First, we must understand addiction: What does it mean “to be” addicted to some “thing?”
To Be-Before the “I’ becomes this or that, yet is aware of thoughts and body sensations; but knows itself as having no Absolute connection to thought-body phenomenon. “To be” is a verb implying action. That action can be described as WITNESSING.
A “thing”-Perceived phenomenon: conceptual or physical. A thing always needs a perceiver in order to validate its existence. I am aware of this flower in front of me through sight and smell. I am aware of these thoughts that desire some “thing” pleasurable.
To be a thing– The Witness (to be) perceives thoughts and sensations (things). To be something, is clearly the Witness identifying with what is being witnessed. Whether it is a sensation (body) or a thought (mind), the perceiver mistakes itself for that which it perceives.
This mind-body identification, creates an exclusive I (your name and its corresponding history) that creates and follows the paradigm “my happiness is based on experiencing pleasure in the body and manifesting their corresponding thoughts. My unhappiness is based on experiencing discomfort in the body and trying to un-manifest their corresponding thoughts.”
It is this me that is addicted. This persona tries to find avenues that are predictable and yield consistent results in pleasure so it can be happy. In that way, addiction is a base function of any ego, but we tend to define addiction only if it affects other parts of the ego’s societal responsibilities.
It is easy to see why people get addicted to sex. Fundamentally it is because they are identified with the body, and so seek happiness through it. Sex offers a full body experience with very little cost of intention. Unfortunately, like any other pleasurable experience it quickly dissipates and must be constantly pursued.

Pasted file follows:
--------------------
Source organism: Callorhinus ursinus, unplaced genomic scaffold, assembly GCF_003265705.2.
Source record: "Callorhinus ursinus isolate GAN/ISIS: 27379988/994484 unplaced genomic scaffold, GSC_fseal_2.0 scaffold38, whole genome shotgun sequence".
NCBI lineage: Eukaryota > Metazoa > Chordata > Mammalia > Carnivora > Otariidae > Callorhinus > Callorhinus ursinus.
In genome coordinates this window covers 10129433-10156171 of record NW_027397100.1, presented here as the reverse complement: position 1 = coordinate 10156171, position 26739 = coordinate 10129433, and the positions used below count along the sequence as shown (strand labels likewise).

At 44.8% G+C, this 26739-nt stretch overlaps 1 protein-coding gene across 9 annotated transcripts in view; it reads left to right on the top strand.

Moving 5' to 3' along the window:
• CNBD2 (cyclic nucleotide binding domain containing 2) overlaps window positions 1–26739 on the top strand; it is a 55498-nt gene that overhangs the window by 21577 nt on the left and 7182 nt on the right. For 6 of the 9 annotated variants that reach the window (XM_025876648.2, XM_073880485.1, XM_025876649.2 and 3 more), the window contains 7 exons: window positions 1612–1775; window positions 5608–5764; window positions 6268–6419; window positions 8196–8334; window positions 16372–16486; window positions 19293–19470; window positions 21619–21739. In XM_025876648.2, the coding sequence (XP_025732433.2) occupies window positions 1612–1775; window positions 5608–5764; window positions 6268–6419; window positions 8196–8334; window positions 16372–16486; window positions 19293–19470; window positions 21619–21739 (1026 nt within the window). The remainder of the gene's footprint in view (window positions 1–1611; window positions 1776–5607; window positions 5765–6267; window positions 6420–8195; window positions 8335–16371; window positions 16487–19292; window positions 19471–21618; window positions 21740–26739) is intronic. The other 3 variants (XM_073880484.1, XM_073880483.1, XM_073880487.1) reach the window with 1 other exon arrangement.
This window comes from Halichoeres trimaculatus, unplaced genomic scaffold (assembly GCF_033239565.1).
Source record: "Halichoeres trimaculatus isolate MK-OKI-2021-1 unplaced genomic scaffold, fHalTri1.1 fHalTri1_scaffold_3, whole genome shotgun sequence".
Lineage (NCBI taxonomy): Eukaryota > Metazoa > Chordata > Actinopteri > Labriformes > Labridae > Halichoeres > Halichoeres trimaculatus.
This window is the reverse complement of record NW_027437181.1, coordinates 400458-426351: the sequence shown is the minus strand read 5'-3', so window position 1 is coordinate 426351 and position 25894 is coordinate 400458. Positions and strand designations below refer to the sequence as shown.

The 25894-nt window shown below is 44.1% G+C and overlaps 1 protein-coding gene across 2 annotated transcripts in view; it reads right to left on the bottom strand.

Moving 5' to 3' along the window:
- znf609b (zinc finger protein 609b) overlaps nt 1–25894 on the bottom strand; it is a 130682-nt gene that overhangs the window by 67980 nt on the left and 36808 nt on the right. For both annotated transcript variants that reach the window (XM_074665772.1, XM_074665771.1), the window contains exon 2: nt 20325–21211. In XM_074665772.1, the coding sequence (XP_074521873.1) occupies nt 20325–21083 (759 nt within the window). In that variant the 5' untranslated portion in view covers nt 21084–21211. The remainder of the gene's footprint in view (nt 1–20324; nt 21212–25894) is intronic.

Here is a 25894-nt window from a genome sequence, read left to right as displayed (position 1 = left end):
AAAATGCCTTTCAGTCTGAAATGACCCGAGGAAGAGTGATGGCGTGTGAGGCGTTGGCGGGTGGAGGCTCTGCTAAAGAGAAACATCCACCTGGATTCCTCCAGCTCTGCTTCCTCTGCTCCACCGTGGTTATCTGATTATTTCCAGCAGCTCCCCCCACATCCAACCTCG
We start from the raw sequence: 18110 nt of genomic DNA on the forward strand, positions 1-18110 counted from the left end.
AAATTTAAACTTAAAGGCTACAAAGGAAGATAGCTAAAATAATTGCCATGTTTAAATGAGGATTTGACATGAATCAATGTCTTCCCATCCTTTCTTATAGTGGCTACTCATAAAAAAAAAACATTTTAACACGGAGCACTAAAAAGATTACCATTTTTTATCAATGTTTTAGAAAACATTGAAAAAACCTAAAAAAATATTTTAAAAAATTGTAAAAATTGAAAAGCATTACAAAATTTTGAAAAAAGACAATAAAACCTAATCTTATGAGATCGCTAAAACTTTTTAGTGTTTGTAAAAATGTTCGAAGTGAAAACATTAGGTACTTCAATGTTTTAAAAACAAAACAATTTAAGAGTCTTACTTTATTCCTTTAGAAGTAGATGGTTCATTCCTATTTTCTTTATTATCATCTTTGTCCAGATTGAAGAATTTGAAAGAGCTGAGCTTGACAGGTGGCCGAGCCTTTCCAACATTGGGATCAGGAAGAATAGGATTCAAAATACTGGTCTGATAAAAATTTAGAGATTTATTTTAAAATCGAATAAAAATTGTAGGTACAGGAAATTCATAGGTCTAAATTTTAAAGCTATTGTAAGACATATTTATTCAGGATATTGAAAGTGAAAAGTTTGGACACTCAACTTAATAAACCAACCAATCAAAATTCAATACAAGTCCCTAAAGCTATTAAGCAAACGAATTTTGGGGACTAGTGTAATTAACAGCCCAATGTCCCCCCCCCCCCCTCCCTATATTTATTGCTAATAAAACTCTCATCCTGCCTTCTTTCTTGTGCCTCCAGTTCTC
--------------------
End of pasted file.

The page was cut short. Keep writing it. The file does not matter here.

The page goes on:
Once the body gets addicted to the hormones and to the pleasure center of the brain, it turns into a compulsion and one feels it is out of their control. As the body now seems to have an intention all of its own, and the ego starts to feel like a helpless victim pulled around by desire.
What room would there be for any addiction if one knew them self in spite of the body and mind? One would stop seeking experience through the body. At the same time, one would not mind what befalls the body whether pleasurable or painful. Like a person who has a very expensive car and can truly care less what happens to it. Yet, he goes along for the ride.
What can you do once the body is addicted?
Remain as the Eternal Witness, while allowing for the transient phenomenon of mind and body to come and go without interference. Confusing the Perceiver for that which is perceived is the cause for all this confusion and suffering; as well identification with body responses and the thoughts that desire sex.
Stay with the question: Yes, I hear these thoughts and feel these sensations, but who am I inspite of them? Practice in this manner relentlessly and ruthlessly, and you will be free!